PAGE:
The carriage had small curtained windows, when I reached my hand up to pull it aside for a better view, Jonas slapped my hand painfully away and gave an annoyed grunt. Without a view, I couldn’t be sure where exactly we were heading. I didn’t know anything about Alicance, or anywhere outside of Haskana, so I was more than nervous about my new destination.

The horse and carriage came to a stop a couple of hours later, my eyes were heavy by this time and I forced myself to stay awake. Jonas stepped out first and I feared for another slap if I followed, so I waited on his instruction. Eventually, he opened the door and ordered me to get out. I stepped onto a patch of dirt and looked around. We were on a main road, surrounded by forest. A crowd of people walked and drove their wagons along the roads, carrying various sacks and crates full of things to trade. Our driver was attending the horses and Jonas was talking to a heavy looking man, wearing a robe that wasn’t as fine as his. He had rough black hair and held the reins of a huge chestnut horse beside him. Like Jonas, he struck me as out of place in our land, particularly there besides the farmers and tradesmen. Jonas said something to the man, and when he turned to peer at me, I decided at once that I was more frightened of him then Jonas.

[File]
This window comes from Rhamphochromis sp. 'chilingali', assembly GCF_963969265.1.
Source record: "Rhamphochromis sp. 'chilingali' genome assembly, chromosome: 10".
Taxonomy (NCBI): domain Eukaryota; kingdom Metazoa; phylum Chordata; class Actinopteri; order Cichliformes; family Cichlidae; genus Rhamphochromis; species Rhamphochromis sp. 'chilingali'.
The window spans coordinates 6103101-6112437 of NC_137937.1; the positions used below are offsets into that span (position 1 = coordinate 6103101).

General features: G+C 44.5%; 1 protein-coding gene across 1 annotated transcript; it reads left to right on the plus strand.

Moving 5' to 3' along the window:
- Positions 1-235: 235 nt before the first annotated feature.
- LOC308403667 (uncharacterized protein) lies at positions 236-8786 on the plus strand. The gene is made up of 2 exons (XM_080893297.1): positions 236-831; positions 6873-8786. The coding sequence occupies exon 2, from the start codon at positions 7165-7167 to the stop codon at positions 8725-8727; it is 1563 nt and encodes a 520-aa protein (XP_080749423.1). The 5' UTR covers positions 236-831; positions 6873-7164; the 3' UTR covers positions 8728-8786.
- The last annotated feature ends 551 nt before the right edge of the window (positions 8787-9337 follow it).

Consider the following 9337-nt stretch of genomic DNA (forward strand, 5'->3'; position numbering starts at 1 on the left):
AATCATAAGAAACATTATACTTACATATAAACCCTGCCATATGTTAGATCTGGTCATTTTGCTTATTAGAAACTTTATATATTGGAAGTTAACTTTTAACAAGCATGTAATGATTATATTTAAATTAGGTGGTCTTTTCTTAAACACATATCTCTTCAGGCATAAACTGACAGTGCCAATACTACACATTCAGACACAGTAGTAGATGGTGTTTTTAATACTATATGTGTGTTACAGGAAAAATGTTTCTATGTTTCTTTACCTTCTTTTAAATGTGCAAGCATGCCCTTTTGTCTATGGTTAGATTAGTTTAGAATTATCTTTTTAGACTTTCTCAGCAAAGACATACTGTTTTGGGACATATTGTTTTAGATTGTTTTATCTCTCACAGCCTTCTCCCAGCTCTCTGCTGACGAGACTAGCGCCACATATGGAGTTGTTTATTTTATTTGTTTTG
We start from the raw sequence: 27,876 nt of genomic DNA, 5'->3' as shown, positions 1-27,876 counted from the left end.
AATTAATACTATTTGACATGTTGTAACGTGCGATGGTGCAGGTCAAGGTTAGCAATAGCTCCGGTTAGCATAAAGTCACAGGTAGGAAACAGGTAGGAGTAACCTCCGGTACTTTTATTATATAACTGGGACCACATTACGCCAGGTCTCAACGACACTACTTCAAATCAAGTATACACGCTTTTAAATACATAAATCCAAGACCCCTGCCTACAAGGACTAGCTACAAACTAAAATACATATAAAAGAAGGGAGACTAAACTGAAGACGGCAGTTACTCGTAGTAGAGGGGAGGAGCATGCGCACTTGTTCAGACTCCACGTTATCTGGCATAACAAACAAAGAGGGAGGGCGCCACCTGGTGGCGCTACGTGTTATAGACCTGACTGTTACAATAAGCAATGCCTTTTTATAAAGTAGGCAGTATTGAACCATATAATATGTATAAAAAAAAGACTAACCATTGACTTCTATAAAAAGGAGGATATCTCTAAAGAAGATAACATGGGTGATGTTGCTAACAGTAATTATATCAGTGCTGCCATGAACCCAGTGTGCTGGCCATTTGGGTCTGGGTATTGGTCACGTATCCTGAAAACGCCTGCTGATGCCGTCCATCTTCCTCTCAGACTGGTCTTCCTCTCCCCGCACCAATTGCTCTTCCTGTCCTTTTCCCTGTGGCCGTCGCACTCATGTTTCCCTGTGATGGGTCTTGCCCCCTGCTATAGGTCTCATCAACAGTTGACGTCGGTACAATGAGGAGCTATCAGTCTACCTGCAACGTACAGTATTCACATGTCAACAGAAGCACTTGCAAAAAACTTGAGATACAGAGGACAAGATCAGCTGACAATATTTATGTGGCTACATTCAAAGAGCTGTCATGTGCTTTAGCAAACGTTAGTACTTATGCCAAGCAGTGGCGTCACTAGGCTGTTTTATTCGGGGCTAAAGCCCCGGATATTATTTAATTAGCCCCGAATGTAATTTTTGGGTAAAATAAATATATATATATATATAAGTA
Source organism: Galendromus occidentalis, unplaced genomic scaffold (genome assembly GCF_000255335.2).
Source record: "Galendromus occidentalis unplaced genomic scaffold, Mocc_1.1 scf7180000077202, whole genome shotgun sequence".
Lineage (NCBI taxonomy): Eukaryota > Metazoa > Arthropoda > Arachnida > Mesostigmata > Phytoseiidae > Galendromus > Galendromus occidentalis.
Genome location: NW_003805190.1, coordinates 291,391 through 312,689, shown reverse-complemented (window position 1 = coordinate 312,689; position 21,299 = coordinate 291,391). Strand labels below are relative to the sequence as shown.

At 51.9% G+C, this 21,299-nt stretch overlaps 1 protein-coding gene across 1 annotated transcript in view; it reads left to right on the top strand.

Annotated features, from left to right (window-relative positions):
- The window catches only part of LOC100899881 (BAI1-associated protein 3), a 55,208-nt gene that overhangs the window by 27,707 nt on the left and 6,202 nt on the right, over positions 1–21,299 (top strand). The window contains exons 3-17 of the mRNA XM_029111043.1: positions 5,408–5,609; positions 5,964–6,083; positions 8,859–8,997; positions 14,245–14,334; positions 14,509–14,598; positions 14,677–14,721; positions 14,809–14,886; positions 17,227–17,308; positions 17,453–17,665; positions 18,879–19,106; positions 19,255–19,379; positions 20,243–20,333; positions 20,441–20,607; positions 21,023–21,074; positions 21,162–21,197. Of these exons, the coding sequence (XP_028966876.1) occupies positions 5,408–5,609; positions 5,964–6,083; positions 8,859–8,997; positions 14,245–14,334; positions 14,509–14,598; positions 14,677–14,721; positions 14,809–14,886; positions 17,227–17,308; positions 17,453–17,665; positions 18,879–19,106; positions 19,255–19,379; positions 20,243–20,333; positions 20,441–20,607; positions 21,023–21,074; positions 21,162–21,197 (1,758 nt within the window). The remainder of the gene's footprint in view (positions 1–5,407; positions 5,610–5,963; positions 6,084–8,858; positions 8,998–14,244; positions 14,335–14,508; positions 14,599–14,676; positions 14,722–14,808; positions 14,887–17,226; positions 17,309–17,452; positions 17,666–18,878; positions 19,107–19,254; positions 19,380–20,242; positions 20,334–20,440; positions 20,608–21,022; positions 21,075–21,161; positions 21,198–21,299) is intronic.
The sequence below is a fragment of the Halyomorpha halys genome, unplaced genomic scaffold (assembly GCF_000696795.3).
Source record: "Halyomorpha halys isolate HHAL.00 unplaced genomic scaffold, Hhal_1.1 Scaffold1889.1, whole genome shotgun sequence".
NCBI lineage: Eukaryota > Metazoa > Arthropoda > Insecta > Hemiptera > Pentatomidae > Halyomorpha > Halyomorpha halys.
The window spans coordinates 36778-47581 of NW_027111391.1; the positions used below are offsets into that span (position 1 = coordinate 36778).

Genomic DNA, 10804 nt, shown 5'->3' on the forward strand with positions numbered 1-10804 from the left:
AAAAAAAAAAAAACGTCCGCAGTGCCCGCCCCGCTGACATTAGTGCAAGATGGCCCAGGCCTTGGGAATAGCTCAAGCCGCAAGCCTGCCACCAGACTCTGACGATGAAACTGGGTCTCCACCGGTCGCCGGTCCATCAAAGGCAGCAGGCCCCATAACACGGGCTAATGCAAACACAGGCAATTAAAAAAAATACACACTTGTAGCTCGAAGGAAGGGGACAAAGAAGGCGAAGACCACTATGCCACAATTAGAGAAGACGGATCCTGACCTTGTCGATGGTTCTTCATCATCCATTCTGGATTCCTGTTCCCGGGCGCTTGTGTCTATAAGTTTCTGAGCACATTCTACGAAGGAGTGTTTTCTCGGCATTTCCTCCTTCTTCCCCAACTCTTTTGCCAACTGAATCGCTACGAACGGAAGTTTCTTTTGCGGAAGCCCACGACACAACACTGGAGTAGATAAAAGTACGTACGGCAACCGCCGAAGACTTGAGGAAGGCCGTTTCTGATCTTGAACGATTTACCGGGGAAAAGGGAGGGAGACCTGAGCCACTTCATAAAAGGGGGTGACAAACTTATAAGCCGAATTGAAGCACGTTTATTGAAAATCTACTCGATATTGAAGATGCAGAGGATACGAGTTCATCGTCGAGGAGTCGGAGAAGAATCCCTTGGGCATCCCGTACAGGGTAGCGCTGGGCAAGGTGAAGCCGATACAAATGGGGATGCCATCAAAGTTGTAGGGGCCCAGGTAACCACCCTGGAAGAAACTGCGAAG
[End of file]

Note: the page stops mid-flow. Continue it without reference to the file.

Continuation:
With an impatient motion of his fingers, Jonas called me over. He introduced me to the man, Bronson, Lord Bronson I was told to address him. Bronson said nothing at all, but only looked closely at me in a way that made my skin crawl.

“I have brought some clothes for the girl and some water skins for your journey, a token of my appreciation,” Jonas said, in the kindest voice I had yet heard from him. He motioned for the carriage driver to bring them over.